Hey, readers! We’ve got a New Year’s resolution—to improve our Best Bites blog—and we need your help. We want to know who you are and what you want to see more of on Washingtonian.com’s food section. New-restaurant information? Chats with chefs? Recipes? As a way to say thanks, we’re offering one lucky survey participant a $100 gift certificate to Old Town’s Bastille Restaurant , which landed on our newest 100 Very Best Restaurants list for its country French cooking, great wine list, and intimate feel. Click here to take the survey.
In restaurant critic Todd Kliman's chat today, a reader asked, "In your opinion, are there any Michelin-quality restaurants in Washington? If so, which ones would make the list?" The Europe-based guide, whose stars—restaurants can earn up to three—are some of the highest honors in the international dining world, has American editions in New York, Chicago, and San Francisco. Kliman noted that there are fewer and fewer restaurants in Washington that practice the "very formal, very highly orchestrated service" that Michelin reviewers reward. But, he said, that's "a good thing. I don't equate that sort of formality with quality." If the guide were to come here, Kliman guesses that the following restaurants would be included: Citronelle, Inn at Little Washington, Adour, the Source, Restaurant Eve, CityZen, and Minibar. What do you think: Should Michelin review Washington restaurants? If so, which places should get one star, two stars, or three stars?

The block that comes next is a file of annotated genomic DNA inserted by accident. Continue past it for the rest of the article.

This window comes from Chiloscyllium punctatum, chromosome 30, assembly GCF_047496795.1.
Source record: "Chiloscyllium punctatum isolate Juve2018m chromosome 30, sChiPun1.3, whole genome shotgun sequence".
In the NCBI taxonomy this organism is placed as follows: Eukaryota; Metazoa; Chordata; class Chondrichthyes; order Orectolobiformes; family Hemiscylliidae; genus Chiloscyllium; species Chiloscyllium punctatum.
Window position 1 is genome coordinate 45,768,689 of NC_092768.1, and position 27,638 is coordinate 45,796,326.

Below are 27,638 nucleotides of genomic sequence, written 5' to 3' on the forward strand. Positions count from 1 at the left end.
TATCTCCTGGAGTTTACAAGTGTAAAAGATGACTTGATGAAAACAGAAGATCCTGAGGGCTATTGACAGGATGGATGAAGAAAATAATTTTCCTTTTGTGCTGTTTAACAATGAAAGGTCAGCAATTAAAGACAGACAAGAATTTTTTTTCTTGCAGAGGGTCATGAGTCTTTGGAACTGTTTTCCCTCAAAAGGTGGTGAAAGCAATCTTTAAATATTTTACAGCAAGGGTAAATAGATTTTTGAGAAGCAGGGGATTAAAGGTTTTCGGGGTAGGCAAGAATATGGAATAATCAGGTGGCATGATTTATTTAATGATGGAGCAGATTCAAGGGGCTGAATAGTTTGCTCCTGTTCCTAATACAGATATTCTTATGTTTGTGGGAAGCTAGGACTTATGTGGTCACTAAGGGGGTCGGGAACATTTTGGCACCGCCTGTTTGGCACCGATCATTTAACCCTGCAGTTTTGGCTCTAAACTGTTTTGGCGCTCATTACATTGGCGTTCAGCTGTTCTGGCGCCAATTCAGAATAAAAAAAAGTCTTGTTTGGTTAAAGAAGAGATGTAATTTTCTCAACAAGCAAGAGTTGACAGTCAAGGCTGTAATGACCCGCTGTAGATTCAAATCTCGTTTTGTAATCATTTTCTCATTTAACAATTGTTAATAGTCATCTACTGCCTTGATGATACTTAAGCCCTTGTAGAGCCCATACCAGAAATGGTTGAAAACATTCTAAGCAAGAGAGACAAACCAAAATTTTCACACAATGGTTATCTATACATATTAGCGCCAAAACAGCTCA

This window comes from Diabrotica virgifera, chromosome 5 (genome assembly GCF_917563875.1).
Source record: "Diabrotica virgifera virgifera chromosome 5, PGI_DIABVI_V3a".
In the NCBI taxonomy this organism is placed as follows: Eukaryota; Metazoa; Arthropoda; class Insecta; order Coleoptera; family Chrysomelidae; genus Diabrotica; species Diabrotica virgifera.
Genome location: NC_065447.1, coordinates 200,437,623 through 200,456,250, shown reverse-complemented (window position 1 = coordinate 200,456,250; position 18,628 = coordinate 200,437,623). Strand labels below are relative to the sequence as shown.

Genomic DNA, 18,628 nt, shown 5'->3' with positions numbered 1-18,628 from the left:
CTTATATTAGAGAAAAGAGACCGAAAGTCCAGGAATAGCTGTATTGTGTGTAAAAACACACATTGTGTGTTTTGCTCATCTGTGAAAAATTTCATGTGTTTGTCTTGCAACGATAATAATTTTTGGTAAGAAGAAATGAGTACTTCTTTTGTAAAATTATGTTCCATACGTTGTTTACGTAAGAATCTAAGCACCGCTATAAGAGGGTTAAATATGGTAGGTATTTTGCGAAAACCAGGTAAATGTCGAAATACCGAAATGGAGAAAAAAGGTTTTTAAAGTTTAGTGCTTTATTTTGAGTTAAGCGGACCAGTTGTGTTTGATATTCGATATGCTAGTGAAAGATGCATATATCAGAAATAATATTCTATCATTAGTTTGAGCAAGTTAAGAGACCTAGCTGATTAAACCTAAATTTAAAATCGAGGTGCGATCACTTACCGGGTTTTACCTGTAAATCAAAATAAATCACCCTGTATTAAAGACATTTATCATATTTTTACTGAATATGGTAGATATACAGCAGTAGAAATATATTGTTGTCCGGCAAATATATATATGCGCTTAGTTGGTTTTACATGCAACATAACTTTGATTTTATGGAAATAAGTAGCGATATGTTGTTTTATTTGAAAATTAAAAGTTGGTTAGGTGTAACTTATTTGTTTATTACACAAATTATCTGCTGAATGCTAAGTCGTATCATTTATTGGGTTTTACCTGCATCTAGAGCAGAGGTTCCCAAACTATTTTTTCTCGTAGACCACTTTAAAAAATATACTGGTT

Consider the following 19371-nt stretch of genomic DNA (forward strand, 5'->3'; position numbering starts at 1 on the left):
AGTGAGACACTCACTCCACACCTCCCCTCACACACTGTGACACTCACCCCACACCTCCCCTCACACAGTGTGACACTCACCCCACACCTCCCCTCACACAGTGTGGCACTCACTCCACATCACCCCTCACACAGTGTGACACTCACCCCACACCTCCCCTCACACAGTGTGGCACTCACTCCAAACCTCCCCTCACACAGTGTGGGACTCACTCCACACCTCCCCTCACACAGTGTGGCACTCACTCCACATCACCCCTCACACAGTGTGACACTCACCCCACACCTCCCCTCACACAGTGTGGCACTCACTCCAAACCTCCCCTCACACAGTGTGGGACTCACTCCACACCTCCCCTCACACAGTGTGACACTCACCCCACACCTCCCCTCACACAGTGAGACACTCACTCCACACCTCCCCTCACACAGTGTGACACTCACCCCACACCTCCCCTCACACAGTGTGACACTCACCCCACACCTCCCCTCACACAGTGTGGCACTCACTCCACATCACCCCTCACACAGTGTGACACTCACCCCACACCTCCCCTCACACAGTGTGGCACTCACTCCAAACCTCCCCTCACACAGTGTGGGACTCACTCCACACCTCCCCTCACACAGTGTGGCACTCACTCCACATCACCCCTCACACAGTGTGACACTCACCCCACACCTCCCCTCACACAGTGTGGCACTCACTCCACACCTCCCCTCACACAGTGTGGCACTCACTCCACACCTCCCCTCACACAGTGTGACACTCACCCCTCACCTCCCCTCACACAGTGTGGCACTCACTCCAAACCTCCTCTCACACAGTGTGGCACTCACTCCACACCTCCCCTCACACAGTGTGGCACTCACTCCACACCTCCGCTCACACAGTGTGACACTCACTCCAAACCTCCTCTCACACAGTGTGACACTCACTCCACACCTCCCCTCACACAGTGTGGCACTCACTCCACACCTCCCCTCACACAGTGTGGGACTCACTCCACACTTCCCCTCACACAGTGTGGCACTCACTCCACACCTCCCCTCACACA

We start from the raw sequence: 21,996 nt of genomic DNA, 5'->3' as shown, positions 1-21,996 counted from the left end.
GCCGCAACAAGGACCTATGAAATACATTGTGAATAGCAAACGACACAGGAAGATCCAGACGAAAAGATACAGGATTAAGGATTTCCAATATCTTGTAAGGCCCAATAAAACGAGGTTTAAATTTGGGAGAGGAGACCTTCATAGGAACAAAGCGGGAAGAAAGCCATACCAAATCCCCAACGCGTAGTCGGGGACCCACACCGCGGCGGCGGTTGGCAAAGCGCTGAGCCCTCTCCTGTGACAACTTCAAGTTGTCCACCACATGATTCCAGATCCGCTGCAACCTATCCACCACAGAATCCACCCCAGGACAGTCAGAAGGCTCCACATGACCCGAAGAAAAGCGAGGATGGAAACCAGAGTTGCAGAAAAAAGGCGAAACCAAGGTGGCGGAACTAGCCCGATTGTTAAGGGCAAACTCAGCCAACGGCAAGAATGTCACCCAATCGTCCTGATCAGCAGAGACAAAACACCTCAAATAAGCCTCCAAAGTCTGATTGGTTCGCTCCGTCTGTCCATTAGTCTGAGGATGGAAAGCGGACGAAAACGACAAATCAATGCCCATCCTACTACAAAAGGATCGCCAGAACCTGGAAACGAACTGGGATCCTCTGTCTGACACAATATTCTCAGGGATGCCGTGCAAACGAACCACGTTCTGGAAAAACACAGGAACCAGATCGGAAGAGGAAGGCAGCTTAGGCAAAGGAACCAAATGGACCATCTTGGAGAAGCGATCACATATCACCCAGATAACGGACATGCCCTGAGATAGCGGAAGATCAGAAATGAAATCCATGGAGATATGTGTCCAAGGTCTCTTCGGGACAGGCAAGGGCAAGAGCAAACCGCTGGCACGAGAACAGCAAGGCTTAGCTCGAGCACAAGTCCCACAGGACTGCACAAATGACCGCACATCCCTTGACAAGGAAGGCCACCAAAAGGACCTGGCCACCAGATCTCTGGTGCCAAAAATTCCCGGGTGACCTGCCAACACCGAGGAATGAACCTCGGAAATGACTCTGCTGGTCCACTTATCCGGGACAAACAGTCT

Prince of Petworth reported yesterday that there was talk among DC officials about putting the kibosh on the city's rapidly growing fleet of food trucks in light of tension between them and brick-and-mortar restaurants. Ward 4 council member Muriel Bowser e-mailed PoP to say she opposed a moratorium, but the trucks' sales tax was an issue. A DC Chamber of Commerce spokesperson told the Washington City Paper that her organization, the Restaurant Association Metropolitan Washington, and the Apartment and Office Building Association are asking for a cap on the number of trucks that can roam the city. What do you think? Are these groups justified in asking for those limitations?
In the first few weeks of a restaurant's life, there are inevitably hiccups—slow service, too much salt here, too little pepper there. Such was the case for one reader who participated in restaurant critic Todd Kliman's chat today, talking about an experience at the newly opened Michel by Michel Richard in Tysons Corner. "Shrimp dish was very poor," the reader wrote, "something you would get at Red Lobster. . . .We spent $245 for 2 people. I think Michel has a bomb here." Following Kliman's response (which included a "caution about writing the obituary of a place that just opened and, because of that—and because of the towering reputation of its chef—deserves the time to find itself."), readers went back and forth on visiting a restaurant in its infancy. We want to know what you think: Is it fair to pass judgment on a brand-new restaurant? Does your opinion change if a meal costs $245 for two people?